Francis, the new guy in town

I spent the afternoon and early evening finishing my Italian Design mid term paper and working on my Italian homework. We were just about to start getting ready to go out to eat when Patty spotted the news online, that there was white smoke.

It was decided in about 3 secs that we had to get there. We gathered up everyone and I grabbed my tripod and two other lenses and out the door we went. It took about 15 minutes to walk to the area around St Peters. A few blocks out we realized that people were running.
Rushing to the streets

I was reminded of the area where I live near Frankford and Cottman when the Phillies won the World Series a few years ago. Mayhem. Crowds dashing to a single place to be part of a single event. The funniest part was seeing about half a dozen priests, in long black robes, sprint by Patty and I. They were going too fast for me to put up my camera to get a photo in the crowds.

We let the three kids go ahead as soon as the crowds started stopping the traffic. Patty and I held hands for a while to keep from getting separated. A cursory look into my handbag by the security folks as we entered the square and suddenly we were there. It wasn’t as crowded as I expected. In fact we probably could have worked our way farther towards the front, but Pat and I were pretty comfortable where we were, a good view of the big screens and the balcony. I had my long lens and really didn’t want to risk losing a decent spot in pursuit of a “better” spot. We were even with the obelisk and not far from the fountain on the right of the square.
The square awaits

As we arrived in the square the guard was moving out to the front and then we waited for about a half hour until things started to happen. We tried to post to Facebook with photos for the folks at home, but I think everyone in the square had a phone and was trying to use it.
The trick in jockeying for position was in umbrellas. It was rainy when we arrived but there weren’t many umbrellas. Fortunately it was clearing, but even before that, everytime it seemed that something was happening the sisters in front of us would put down their umbrellas in consideration of the people behind them. And so would the others around them.
Faces in the crowd

The cardinal came out and announced the name. A group of sisters in front of us cheered and started talking among themselves. With my rudimentary Italian I could hear them questioning. Francesco? Francesco? They all looked to one older sister who they seem to think knew all the papal names. She was shaking her head. “Francesco? Prima.. (the first) Prima!” They seemed very happy.
A gentleman behind the sisters starting asking them what they thought. Of course in Italian. Funny how I’m having such trouble with grammar, but I was able to pick up enough that he was thinking it had to be an American picking a brand new name. But the sisters seemed to have been up to date on all the contenders and mentioned Argentina, South America. The man seemed satisfied and then soon more people were spotted on the balcony unrolling a special banner. Another couple minutes and then the new Pope walked out on the balcony.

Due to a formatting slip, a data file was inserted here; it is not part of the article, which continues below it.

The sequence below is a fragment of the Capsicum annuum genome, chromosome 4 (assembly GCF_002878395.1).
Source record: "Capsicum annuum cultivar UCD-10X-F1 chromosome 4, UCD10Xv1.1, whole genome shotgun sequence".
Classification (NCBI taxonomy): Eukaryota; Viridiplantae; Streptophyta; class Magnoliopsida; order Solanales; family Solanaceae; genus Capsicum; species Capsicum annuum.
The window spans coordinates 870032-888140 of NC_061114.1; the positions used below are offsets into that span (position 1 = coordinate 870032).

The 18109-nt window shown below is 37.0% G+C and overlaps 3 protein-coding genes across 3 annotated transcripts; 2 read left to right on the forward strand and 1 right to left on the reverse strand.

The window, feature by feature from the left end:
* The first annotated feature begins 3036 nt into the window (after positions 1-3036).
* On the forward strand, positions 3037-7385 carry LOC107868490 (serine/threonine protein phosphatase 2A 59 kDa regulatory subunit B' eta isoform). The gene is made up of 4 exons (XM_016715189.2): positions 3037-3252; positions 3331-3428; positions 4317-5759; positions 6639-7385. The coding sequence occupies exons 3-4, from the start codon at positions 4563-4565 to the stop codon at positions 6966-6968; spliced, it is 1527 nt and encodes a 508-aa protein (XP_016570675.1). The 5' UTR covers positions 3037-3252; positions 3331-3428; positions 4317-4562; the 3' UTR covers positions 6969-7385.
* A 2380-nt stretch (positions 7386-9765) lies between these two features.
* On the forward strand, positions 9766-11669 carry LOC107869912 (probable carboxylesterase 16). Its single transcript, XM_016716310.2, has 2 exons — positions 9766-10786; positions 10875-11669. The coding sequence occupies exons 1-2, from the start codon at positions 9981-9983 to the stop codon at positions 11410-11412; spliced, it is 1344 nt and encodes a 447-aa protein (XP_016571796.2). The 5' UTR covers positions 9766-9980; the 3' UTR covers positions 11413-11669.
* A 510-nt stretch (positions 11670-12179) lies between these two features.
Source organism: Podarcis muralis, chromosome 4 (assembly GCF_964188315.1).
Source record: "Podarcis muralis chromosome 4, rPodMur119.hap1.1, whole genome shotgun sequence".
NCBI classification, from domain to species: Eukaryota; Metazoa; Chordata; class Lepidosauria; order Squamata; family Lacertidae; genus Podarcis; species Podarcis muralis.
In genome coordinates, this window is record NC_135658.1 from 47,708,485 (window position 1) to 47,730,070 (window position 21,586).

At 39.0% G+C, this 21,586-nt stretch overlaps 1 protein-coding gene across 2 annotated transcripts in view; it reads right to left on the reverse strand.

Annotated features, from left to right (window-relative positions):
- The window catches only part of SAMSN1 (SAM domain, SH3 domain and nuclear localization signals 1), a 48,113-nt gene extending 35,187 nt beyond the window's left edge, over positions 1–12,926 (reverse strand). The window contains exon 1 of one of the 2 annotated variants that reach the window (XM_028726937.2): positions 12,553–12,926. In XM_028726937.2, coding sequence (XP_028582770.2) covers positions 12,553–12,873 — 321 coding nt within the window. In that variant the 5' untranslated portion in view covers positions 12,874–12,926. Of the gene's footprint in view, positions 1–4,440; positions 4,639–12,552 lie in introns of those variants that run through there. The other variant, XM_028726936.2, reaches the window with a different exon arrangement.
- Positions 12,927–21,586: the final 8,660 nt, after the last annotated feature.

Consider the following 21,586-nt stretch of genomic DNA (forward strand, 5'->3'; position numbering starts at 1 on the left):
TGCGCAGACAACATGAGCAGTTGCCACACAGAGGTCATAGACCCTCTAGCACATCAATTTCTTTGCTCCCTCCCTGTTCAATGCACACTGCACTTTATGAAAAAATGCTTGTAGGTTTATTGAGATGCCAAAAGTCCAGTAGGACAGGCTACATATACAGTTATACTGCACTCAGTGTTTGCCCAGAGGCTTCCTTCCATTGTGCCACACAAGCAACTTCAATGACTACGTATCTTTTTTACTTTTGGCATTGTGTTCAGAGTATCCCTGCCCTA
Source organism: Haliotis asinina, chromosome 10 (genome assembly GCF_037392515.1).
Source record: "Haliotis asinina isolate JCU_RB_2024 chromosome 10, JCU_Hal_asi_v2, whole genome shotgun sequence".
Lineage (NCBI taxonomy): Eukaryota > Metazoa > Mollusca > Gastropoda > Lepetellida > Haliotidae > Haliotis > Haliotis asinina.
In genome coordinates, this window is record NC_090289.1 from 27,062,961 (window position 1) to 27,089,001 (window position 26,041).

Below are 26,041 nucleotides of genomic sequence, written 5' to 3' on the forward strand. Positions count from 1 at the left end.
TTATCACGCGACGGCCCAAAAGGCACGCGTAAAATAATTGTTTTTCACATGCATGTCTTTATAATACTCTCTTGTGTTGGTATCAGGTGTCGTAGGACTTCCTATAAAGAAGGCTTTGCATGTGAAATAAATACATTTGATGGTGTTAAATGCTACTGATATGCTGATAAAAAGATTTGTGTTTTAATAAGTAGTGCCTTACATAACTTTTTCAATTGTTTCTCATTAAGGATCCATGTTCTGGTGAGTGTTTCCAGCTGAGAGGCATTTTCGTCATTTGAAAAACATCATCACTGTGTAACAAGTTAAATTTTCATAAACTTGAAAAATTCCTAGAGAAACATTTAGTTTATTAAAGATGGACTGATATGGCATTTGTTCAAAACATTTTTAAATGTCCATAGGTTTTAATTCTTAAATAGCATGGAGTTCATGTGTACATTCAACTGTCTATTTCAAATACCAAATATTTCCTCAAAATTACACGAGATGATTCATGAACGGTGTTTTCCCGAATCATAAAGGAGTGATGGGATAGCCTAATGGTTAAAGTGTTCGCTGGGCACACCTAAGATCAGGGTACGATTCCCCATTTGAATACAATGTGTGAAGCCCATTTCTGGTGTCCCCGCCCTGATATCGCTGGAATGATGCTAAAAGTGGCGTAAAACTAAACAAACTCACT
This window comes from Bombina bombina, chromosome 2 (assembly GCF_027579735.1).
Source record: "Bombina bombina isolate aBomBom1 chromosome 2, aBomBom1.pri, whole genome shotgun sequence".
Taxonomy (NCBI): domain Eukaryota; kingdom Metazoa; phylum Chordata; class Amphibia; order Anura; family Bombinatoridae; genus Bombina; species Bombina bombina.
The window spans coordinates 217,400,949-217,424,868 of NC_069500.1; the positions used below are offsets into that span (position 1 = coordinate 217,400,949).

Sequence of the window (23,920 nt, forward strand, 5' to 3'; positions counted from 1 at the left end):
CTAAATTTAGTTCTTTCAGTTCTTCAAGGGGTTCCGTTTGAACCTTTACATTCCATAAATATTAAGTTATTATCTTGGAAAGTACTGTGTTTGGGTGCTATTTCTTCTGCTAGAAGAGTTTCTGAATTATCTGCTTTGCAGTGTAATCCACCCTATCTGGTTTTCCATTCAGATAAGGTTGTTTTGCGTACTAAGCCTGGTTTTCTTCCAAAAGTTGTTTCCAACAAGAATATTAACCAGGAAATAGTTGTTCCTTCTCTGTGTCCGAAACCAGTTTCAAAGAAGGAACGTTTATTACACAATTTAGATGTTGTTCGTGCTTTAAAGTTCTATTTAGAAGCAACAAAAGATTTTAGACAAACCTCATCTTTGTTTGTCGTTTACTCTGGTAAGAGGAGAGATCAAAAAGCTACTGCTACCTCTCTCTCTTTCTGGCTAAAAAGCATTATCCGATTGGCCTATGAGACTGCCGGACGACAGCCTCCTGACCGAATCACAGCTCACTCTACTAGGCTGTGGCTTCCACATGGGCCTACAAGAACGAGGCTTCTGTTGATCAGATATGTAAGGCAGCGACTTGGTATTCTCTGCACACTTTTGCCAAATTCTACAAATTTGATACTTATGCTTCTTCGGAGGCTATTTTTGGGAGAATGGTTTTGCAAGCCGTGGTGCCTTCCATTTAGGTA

here he is.

He said “Bueno sera” (good evening) which made it was obvious he was not Italian and the crowd cheered. I checked the big screen in between shooting photos. At that point, our only idea about who it was came from the sisters in front of us. Twitter, etc was not working for us, in fact we had trouble texting the kids.

I was torn between using my 50mm portrait lens and my 210 telephoto. One to take portraits of all the interesting faces and emotions I saw in the crowd around me and the other to record the history that was happening on the balcony. I think I got some of both.
we know the name...
Probably the most intense part of being in the square was the moment of silence. It seemed that all of Rome was quiet. (And believe me, that’s rare. Rome is not a quiet city.) I didn’t even want to snap a photo because it seemed my shutter would break the silence.
After the joke, (“My fellow cardinals elected someone from the ends of the earth to get this over with quickly.”) he left the balcony and the bells rang as the crowd dispersed. We took a moment to talk to the sisters about what they knew, stretching the limits of our Italian.
Then it was slow going following the crowds on the way out. It was much slower than heading into the square.

Leaving St Peters

We made it home about 45 minutes later when it only took about 15 to arrive. I got a few more pictures of the crowds. By the time the kids made it back we were all famished and went out for some homemade pasta nearby to celebrate what a wonderful opportunity we had this evening to witness history.

Comments are closed.

See also: